Black Mountain and Friends Psych Out in Waldorf Parking Lot

photo by Ryan Walter Wagner

On Saturday, the Waldorf Hotel parking lot hosted Vancouver kings (and queen) of ’70s tinged psychedelic rock, Black Mountain, and friends, in a late summer party that left me wondering why they haven’t done more of these. The event featured one medium-sized stage, an outdoor beer garden, food trucks and, of course, the regular indoor bars along with a rock’n’roll movie marathon playing.

With the entrance located on the west parking lot on Hastings, the makeshift stage was set up on the right side of the parking lot next to the more than 60-year-old Hotel. Two or three food trucks were lined up nearby and then there was the “beer garden”. One Black Mountain member later appropriately described it as “beer jail”—likely due to its at times nearly hour-long lineups (one for a wristband, another for entry), chain-link fence complete with barbed wire, and tight quarters. Thankfully there weren’t any reportages of shankings or prison sex (that I heard of). The Waldorf couldn’t really be blamed though – they were just working with what they have, that being a medium-sized parking lot next to a used car dealership with a cage that appears to belong to the nearby gospel mission which leave their vans parked inside. The staff that I talked to were polite and friendly. The Biltmore Cabaret’s very own Saturday night DJ crew, Glory Days, spun a stellar mix of indie, garage, soul, funk and college rock tracks while we waited in between bands.

The not-so-easy-to-Google Vancouver band Basketball came on just as I was reaching the front of the silly line-up for the beverage cage. From what I could discern from my vantage point is that they are a quirky, four-piece dance party band with middle-Eastern fusion influences. From this video that I found, it looks like they probably work better in a dark, intimate club setting than in a half-full concrete jungle just before dusk. That said, they admittedly look like they put on a fun display.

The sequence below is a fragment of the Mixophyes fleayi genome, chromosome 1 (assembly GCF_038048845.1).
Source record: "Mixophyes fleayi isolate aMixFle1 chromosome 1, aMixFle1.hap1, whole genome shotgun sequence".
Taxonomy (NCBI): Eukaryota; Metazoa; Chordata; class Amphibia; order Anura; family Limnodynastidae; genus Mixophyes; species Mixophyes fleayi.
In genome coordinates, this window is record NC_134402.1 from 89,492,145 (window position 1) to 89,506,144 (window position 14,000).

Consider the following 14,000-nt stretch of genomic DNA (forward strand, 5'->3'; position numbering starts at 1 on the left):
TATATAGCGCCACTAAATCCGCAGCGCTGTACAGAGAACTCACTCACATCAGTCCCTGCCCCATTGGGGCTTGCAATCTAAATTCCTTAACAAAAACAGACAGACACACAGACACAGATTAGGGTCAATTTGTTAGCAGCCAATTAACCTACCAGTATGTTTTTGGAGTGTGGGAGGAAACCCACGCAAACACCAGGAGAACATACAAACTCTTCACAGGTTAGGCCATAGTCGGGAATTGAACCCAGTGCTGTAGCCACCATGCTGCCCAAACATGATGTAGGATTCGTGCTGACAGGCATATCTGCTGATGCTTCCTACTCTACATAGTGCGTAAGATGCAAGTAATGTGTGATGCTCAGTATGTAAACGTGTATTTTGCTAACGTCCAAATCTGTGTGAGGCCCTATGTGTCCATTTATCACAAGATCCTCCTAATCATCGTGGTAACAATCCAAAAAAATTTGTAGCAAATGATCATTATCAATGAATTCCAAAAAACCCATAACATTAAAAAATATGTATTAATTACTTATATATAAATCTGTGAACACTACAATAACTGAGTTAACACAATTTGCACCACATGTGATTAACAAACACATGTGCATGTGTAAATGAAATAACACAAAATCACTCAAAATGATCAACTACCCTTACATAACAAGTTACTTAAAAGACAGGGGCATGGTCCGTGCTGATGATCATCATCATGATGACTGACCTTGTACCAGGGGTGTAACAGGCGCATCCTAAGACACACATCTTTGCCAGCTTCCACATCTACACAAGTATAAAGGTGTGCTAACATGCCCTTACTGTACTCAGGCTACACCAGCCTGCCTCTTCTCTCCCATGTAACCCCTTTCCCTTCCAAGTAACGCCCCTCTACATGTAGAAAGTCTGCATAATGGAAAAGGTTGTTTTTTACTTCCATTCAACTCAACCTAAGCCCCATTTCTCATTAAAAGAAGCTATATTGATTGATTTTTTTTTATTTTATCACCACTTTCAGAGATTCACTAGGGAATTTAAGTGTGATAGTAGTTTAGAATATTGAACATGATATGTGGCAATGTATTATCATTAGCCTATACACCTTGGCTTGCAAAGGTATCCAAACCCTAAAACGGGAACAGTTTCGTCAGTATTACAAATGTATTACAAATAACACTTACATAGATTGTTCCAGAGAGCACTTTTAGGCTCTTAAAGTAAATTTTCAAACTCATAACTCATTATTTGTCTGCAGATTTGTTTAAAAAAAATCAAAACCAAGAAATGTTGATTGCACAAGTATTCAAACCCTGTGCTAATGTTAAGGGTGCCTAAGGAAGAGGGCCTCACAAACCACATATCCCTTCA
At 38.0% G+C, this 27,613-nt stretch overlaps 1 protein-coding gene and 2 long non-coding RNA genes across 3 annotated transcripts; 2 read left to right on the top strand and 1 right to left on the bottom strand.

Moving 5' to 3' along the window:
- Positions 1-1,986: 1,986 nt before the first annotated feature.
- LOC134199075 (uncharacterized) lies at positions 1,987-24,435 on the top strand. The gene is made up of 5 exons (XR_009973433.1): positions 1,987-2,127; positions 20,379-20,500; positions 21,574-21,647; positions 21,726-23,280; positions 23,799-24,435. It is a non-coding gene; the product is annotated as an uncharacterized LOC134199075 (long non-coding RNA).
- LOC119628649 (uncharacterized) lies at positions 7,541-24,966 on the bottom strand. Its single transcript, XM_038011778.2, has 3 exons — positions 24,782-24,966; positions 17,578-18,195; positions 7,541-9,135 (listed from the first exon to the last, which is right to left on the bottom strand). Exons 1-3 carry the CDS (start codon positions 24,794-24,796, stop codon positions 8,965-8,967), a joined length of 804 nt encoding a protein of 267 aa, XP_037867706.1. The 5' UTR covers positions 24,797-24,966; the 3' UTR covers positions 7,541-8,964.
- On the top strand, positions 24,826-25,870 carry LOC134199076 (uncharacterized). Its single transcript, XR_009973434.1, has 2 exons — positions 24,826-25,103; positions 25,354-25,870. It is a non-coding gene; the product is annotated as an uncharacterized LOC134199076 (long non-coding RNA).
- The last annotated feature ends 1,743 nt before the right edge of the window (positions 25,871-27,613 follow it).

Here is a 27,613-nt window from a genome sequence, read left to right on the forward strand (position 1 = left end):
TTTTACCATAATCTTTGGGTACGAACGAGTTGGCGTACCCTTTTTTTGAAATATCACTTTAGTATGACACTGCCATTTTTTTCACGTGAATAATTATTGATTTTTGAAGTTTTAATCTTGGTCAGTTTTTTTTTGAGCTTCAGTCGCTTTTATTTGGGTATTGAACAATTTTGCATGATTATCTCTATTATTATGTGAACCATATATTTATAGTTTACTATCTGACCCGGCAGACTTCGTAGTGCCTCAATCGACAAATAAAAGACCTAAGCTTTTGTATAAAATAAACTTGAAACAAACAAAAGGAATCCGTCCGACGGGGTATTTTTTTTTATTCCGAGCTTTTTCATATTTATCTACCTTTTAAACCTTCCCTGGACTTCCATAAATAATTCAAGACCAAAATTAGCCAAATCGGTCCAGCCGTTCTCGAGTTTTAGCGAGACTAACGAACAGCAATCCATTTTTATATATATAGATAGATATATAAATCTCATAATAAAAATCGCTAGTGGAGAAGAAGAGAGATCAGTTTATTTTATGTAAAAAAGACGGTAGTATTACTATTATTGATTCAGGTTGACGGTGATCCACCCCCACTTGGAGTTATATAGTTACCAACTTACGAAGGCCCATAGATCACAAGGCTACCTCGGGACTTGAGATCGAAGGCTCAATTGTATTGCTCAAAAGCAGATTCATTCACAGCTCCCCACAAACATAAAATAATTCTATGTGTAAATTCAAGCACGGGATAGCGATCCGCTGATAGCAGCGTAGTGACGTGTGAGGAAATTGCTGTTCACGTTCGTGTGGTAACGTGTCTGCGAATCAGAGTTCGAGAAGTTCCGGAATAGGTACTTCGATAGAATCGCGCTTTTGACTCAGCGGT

Kelowna-turned-Vancouver band Ladyhawk (not to be confused with the New Zealand female electro-pop singer who is scheduled to play here at the Fortune Sound Club on September 20… that or the 1985 Matthew Broderick fantasy film—both have an “e” at the end of their names) have released two LPs- their 2006 self-titled and 2008’s Shots, along with an EP in between called Fight For Anarchy. Their long-awaited latest offering, No Can Do, is expected to drop October 9 on the Triple Crown Audio label. The band have put out a new single called You Read My Mind, which is a fun, fuzzed-and-jangled number that clocks in at just over two minutes. The first time I heard it, those catchy main chords really reminded me of The Wipers’ 1980 song Return of the Rat which was later covered by Nirvana on a tribute album.